In addition to hunting for signals from alien life, the largest and most sensitive radio telescope ever built will be looking for exonsolar planets or exoplanets that have magnetic fields such as Earth within 100 light years of Earth.
Astronomers from countries including China and France have recently published their ambitious surveillance plan using the FAST Spectrum Radio Spectrum Spectrum (FAST) in the research journal Research in Astronomy and Astrophysics.
Lee Dee, a researcher at the National Astronomical Observatory at the Chinese Academy of Sciences and chief scientist FAST, said that scientists are more concerned with living planets, which should have not only water, the corresponding temperature and atmosphere but also a magnetic field.
"The magnetic field of the Earth protects life from cosmic rays.In science fiction blockbusters, there is a scientific error" The Wandering Earth, "that is, the earth is no longer rotated, and if this happens, the magnetic field will disappear, the magnetic field, the earth's atmosphere would be blown away by the solar wind. As a result, people and most living beings would be subjected to a harsh cosmic environment and could not survive, "said Lee.
Philip Zarck, an astronomer from the Paris Observatory, said that the planets are the most conducive cradle of life. To date, about 4,000 exoplanets have been found.
In the solar system there are six magnetized planets with a planetary magnetic field: Mercury, Earth, Jupiter, Saturn, Uranus and Neptune.
"In our solar system, the magnetized planets are strong radio sources. The radionavigation of the exoplanet is aimed at the physical characteristics of the exoplanet and comparative studies of the planets of the solar system," Zarka said.
The first exoplanet was detected near the pulsar using radio astronomy. But this is a very special case. Except for this, all the extrasolar planets found so far have been detected by optical astronomy or infrared image, according to Li.
These discoveries have led scientists to believe that almost all the stars on the Milky Way have planets rotated around them. And there must be many living planets.
"In our Solar System, high-energy charged particles in the solar wind and electrons from satellites of some planets will interact with the planet's magnetosphere, generating radio emission," Lee said.
"All planets with magnetic fields in our solar system can be found by generating such radiation that can be measured and studied by radio telescopes, but the study of the magnetic fields of the planets can not be realized through optical and infrared astronomical observations.
"Do exoplanets have magnetic fields? If they are, they should also generate radio emission under the influence of the wind of their parent stars," Lee added.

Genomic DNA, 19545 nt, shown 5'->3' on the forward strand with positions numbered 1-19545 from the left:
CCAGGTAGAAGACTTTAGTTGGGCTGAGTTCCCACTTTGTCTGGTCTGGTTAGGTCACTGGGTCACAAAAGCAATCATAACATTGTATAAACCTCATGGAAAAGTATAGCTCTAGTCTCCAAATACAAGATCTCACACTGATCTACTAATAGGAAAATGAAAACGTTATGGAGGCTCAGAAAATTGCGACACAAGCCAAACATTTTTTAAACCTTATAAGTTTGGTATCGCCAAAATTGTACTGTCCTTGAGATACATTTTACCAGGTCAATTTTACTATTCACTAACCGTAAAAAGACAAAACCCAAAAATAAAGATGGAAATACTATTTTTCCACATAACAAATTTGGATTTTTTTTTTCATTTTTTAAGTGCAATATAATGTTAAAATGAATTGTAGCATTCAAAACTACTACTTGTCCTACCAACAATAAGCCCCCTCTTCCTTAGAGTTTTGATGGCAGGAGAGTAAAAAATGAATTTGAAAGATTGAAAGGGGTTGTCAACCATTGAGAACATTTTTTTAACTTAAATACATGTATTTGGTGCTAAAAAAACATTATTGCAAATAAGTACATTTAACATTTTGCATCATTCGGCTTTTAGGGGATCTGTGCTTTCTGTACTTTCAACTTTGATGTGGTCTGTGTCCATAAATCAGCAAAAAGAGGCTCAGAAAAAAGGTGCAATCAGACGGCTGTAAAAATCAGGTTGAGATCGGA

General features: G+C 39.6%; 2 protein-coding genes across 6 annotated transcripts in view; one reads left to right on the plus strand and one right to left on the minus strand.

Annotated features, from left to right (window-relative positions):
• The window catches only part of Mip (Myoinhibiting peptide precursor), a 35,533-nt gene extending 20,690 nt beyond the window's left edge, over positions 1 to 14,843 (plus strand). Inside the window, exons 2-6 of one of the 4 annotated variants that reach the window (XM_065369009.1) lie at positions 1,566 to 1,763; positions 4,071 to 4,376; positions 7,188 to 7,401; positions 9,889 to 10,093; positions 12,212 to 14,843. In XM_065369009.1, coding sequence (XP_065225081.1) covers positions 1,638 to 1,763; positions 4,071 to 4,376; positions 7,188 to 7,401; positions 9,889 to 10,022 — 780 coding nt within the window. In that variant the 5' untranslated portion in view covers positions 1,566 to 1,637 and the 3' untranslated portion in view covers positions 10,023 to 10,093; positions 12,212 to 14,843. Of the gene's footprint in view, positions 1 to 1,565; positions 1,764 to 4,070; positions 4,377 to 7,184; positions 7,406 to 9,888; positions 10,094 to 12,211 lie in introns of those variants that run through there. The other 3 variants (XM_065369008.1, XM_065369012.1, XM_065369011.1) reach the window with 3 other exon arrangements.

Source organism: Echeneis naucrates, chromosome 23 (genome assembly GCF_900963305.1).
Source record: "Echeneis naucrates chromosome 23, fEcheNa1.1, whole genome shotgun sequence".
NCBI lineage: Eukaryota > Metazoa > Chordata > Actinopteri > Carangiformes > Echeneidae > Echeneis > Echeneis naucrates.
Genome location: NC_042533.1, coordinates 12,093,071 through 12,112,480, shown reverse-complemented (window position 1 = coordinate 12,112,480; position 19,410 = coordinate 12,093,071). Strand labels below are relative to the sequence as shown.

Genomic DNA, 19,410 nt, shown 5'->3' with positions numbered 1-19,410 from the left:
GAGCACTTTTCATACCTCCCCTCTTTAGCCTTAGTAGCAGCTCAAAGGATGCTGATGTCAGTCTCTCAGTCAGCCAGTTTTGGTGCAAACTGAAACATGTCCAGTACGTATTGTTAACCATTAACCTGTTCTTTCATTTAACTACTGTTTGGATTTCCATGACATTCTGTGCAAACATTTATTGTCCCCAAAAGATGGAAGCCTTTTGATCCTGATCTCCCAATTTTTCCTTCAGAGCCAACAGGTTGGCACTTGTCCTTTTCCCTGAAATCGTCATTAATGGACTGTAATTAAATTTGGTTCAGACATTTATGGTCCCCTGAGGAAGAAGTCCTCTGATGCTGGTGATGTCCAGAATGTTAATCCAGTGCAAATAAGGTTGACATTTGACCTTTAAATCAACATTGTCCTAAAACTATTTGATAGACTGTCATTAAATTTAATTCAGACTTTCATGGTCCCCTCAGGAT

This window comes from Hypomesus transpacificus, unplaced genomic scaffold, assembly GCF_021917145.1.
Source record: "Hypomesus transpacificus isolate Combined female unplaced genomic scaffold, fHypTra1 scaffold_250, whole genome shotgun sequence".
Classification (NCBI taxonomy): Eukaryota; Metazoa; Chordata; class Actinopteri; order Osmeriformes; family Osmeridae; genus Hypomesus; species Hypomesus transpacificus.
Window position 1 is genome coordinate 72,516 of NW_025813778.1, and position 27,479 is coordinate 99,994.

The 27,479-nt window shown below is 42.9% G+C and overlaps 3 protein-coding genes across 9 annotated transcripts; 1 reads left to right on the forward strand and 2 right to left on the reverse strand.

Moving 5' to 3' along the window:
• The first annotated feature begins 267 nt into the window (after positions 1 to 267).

Astronomers were looking for radio signals from the exoplanet, but have not found any discovery yet.
"We want to try with FAST, which is the most sensitive radio telescope in the world. If we can first detect the radio emission of an exoplanet and confirm its magnetic field, this would be a very important discovery," Lee said.
"If this window of observation is open, we will be able to study the laws of the magnetic fields of the exoplanet and whether they can live in another aspect," he said.
Most of the exoplanets were discovered by Kepler's Space Telescope. These exoplanets are far from Earth at distances of more than 500 light-years.
In 2018, NASA launched a new planet hunter satellite, the TEX transit satellite, to target the exoplanets closer to the Earth.
"If TESS can find plenty of exoplanets and we also track them, the possibility of detecting exoplanets with magnetic fields will increase," Lee said.
"We are looking for an exoplanet at a distance of 100 light years from Earth. As soon as such planets are found, it would be beneficial for scholars to conduct their careful study, and there is even the possibility of interstellar migration."
Located in the natural deep and round karst west of southwest China, Guizhou Province, FAST was completed in September 2016 and should begin regular operations in September this year.
The telescope's performance during commissioning does not appear, Lee said.
During testing and early exploitation, FAST began to make astronomical discoveries, in particular pulsars of various types, including millisecond pulsars, binary and gamma pulsars.
The team of astronomers from more than 10 countries and regions has plans to monitor for FAST to best utilize the unprecedented power of the telescope, beyond the limits of what has been done by other telescopes in the past.
They offered ambitious observations through the telescope, such as gravitational waves, exoplanets, ultra high energy cosmic rays and interstellar substances to advance human knowledge of astronomy, astrophysics and fundamental physics.
"Planning new observations to find new goals and new types of objects outside of existing ones is one of the most interesting tasks of a professional astronomer," Lee said.
Scientists believe that more discoveries that exceed expectations will be made from FAST.
"When such a powerful new telescope begins its scientific observation, often there are unexpected signals and effects," Lee said.
"As these surveillance projects will be launched over the next few years, FAST will have an impact on many areas of astronomy and astrophysics around the world, although we can not predict what it will open, a telescope can profoundly change our understanding of the universe," Lee added.
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